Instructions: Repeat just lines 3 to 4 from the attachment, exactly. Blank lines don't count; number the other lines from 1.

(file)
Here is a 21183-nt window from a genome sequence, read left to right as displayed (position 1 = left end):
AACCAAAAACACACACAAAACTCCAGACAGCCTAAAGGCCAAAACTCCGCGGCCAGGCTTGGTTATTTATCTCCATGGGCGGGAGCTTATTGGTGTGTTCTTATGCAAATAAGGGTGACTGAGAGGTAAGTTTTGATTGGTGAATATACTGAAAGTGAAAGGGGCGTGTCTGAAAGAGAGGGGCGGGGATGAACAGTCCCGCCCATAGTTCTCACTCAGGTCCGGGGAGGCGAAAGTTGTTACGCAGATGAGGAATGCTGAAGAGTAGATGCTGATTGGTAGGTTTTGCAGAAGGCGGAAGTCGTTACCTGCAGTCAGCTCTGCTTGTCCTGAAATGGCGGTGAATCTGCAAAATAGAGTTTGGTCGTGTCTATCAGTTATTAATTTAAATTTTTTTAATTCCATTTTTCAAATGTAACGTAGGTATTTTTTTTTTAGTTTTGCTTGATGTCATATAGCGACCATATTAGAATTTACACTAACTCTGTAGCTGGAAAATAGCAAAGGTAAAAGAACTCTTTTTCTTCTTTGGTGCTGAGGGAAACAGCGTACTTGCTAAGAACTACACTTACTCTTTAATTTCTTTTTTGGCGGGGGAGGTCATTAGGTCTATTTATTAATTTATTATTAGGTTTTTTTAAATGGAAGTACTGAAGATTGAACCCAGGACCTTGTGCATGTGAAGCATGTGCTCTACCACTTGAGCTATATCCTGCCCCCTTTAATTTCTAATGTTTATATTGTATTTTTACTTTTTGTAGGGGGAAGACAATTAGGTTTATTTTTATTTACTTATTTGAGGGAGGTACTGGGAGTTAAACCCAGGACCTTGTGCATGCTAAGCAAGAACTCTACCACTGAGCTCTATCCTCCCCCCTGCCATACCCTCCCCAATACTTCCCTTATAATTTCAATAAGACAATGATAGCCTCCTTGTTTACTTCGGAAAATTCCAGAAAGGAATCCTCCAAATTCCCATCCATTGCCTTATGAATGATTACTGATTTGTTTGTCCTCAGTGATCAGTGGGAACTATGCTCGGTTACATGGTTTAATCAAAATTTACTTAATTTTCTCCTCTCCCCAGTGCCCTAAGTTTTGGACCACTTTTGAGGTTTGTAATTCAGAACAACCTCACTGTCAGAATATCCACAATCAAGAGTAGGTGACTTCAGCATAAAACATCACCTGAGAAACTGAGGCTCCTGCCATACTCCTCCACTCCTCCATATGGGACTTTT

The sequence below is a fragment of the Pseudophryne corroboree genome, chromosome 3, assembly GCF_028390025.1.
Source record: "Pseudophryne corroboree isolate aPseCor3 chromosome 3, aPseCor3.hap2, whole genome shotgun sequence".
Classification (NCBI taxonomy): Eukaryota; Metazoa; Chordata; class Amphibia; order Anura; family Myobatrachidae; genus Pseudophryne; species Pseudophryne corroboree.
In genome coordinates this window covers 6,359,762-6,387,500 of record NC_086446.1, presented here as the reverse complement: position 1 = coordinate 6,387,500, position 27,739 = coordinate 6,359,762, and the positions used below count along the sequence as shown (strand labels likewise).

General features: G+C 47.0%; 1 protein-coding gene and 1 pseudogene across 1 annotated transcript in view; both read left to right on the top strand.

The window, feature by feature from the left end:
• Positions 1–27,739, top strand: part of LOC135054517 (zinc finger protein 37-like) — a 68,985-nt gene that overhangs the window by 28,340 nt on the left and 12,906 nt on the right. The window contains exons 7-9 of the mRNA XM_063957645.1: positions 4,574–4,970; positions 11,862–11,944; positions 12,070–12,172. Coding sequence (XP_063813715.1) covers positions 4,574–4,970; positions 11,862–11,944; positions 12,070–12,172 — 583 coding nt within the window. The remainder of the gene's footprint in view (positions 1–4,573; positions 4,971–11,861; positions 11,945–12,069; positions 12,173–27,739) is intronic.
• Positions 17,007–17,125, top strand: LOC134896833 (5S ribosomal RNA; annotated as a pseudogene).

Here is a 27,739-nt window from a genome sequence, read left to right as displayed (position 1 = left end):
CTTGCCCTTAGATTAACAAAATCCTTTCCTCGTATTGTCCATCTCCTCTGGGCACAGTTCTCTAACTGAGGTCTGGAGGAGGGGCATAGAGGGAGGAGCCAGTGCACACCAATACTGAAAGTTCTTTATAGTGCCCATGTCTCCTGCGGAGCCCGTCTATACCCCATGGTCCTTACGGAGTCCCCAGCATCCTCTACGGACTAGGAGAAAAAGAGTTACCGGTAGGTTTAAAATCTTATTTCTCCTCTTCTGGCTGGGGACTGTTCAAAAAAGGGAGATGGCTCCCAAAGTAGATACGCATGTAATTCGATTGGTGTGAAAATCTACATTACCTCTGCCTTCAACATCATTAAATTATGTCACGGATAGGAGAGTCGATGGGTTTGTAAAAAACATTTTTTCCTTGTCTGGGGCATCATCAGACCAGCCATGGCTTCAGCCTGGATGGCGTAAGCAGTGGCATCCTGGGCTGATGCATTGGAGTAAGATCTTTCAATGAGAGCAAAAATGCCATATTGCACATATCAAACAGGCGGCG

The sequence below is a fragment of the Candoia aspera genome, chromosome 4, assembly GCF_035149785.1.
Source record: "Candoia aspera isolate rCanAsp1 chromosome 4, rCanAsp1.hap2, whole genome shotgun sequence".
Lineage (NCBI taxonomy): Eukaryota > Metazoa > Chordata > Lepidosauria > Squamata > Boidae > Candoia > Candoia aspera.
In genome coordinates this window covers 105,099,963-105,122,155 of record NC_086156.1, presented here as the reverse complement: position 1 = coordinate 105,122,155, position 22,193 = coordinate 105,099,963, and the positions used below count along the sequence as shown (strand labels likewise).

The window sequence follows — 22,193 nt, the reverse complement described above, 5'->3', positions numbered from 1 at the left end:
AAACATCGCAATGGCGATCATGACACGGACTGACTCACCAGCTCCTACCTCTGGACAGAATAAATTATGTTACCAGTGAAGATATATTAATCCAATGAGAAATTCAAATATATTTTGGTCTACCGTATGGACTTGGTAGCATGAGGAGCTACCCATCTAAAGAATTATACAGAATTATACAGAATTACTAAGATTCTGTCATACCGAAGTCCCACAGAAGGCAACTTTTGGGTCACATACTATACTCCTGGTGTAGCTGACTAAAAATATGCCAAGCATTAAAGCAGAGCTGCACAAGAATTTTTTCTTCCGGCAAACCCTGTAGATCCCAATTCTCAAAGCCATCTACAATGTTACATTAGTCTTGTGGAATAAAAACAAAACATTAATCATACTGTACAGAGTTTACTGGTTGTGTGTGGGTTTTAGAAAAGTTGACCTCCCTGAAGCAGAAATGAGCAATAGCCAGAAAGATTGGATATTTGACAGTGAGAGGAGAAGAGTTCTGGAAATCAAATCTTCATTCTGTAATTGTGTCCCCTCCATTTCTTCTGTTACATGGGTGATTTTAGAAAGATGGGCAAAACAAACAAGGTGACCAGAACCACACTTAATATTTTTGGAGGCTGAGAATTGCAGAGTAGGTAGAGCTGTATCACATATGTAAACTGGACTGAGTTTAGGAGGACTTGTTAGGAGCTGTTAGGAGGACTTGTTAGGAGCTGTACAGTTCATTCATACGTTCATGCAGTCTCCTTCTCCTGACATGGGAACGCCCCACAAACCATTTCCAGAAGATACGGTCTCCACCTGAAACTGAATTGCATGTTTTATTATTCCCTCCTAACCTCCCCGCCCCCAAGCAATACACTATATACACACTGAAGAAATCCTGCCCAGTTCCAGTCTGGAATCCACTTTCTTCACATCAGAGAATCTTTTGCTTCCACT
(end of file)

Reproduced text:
The sequence below is a fragment of the Pseudophryne corroboree genome, chromosome 3, assembly GCF_028390025.1.
Source record: "Pseudophryne corroboree isolate aPseCor3 chromosome 3, aPseCor3.hap2, whole genome shotgun sequence".